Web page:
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Thursday, June 22, 2017

Cancer drug prices slashed up to 86 per cent in a year: NPPA

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NEW DELHI: Drug pricing regulator NPPA has slashed price of cancer drugs by up to 86 per cent since March last year providing relief to lakhs of patients.

There has been “a significant price reduction in cancer drug prices since March 2016”, the National Pharmaceutical Pricing Authority (NPPA) said in a tweet.

The drugs include Iressa of AstraZeneca Pharma IndiaBSE 0.42 % whose price has been bought down from Rs 29,259 to Rs 3,977, a reduction of 86 per cent and Dr Reddy’s laboratoriesBSE 0.13 %’ Grafeel – the of which price has been slashed by 41 per cent, it said.

The reduction is in the price range of 86 per cent to 13 per cent, NPPA said.

The other pharma players the prices whose cancer medicines have been reduced are Natco PharmaBSE -0.08 % and Emcure pharmaceuticals among others, it added.

In the diabetes segment also, there has been reduction in prices of the drugs, the regulator said.

“Significant price reduction in some major diabetic drugs since March, 2016,” NPPA said.

The prices have been reduced in the range of 42 per cent to 10 per cent, it added.

While prices of Glypride of Sun PharmaBSE -0.84 % Laboratories Ltd were reduced by 42 per cent, from Rs 91 earlier to Rs 53 after the revision, the drugs of other players have also witnessed reduction in the prices.

The other drugs whose prices were reduced include Dr Reddy’s laboratories Glimy, Obimet of Abott India, Cetapin of Sanofi India and Lupin’s Gluconorm, it added.

Set up in 1997, NPPA has been entrusted with the task of fixation/revision of prices of pharma products, enforcement of provisions of DPCO and monitoring of prices of controlled and decontrolled drugs.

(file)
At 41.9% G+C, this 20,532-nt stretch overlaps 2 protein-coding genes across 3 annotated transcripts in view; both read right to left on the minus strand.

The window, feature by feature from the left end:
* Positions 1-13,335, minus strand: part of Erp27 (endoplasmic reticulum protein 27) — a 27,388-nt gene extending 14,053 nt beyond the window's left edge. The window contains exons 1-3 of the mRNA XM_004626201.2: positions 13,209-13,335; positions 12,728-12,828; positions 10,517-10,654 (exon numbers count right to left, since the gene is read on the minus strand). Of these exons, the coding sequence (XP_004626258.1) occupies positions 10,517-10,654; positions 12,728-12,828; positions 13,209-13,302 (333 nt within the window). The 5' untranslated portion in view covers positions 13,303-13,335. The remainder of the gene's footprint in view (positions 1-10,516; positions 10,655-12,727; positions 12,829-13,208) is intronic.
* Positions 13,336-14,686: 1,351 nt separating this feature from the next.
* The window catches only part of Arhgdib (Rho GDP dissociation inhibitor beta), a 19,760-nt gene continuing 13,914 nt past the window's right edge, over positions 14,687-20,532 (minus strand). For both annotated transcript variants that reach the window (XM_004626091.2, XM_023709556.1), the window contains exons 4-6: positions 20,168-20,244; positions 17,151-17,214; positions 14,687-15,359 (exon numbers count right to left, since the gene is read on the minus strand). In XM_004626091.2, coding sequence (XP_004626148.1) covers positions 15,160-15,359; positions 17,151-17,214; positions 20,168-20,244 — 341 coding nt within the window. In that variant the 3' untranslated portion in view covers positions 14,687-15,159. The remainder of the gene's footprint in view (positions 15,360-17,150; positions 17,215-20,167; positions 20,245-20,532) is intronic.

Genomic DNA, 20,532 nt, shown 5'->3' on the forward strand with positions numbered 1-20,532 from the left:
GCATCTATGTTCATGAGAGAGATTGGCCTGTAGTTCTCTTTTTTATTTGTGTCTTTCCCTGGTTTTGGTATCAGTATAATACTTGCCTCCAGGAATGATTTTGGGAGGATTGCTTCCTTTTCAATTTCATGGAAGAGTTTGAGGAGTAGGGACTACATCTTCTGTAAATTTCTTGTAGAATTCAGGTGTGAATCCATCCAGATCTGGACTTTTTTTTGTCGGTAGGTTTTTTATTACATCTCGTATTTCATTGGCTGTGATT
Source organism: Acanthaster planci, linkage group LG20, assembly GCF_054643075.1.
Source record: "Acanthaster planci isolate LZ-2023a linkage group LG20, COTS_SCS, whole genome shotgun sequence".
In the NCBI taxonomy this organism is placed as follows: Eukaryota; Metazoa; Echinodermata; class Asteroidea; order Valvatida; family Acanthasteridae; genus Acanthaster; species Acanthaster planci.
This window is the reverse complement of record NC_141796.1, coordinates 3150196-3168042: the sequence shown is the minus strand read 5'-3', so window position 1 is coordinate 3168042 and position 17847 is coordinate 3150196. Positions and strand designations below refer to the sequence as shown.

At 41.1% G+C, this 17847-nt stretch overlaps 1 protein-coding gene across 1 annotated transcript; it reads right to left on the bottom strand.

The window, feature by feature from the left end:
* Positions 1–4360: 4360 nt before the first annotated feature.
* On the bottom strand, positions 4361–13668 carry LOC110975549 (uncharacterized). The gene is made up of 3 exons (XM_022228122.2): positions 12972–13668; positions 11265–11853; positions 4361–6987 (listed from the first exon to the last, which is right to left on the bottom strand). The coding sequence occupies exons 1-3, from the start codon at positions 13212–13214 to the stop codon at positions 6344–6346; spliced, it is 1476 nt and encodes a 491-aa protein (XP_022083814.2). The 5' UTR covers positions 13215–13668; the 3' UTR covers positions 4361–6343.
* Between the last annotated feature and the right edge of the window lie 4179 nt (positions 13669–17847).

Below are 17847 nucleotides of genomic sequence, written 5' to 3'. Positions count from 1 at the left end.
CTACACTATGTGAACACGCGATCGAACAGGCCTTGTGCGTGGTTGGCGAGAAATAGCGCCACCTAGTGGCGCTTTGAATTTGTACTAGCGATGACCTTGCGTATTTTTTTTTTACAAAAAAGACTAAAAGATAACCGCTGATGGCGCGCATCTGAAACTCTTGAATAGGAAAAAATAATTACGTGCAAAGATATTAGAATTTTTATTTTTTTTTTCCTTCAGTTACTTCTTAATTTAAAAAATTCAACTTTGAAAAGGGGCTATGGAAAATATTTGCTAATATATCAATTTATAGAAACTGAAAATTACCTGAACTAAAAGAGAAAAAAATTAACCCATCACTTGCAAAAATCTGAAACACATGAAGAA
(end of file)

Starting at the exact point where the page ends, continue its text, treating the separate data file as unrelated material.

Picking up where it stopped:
How the NPPA has transformed itself into a watchdog with teeth under Bhupindra Singh

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MUMBAI:Over the space of a month, the National Pharmaceutical Pricing Authority (NPPA) has transformed itself into a watchdog with teeth, and it’s putting the bite on Big Pharma.

First came the crackdown on stent pricing, targeting what it said was runaway pricing in the Rs 3,600-crore market. Prices were slashed by 80-85%, hitting multinationals such as AbbottBSE 1.01 % and Boston Scientific along with homegrown companies like Translumina Therapeutics.

Then came an even bigger crackdown — the regulator said 634 drugs were suspected to be priced higher than the ceiling fixed for them under the Drug Price Control Order (DPCO). That affected companies across the board — Sun PharmaBSE 1.44 %, CiplaBSE 0.08 %, LupinBSE 0.70 %, AstraZenecaBSE 0.48 %, GlaxoSmithkline and PfizerBSE -0.87 % among others.

The man leading the charge is NPPA Chairman Bhupindra Singh, 57, who took charge at the beginning of last year.

“My job is just to set up realistic targets, prepare a plan of action and Team NPPA does the rest,” Singh told ET. “They know that I am there to take responsibility and accountability for all missed goals.”

Opinions about Singh are sharply divided, as expected, between “overzealous and overstepping” and activists who say he makes for a refreshing change after being “used to supine bureaucracy”. Still, some government officials are uncomfortable, questioning the impact of such harsh audits on the investment climate.

Following a whistleblower’s email on February 27, Singh and his 10-member NPPA team are now looking into allegations of price collusion in various brands of anti-diabetic drug vildagliptin. The drug is made by companies such as NovartisBSE -0.21 %, Abbott, Emcure and USV Pharma. The companies involved in the NPPA actions have denied any wrongdoing.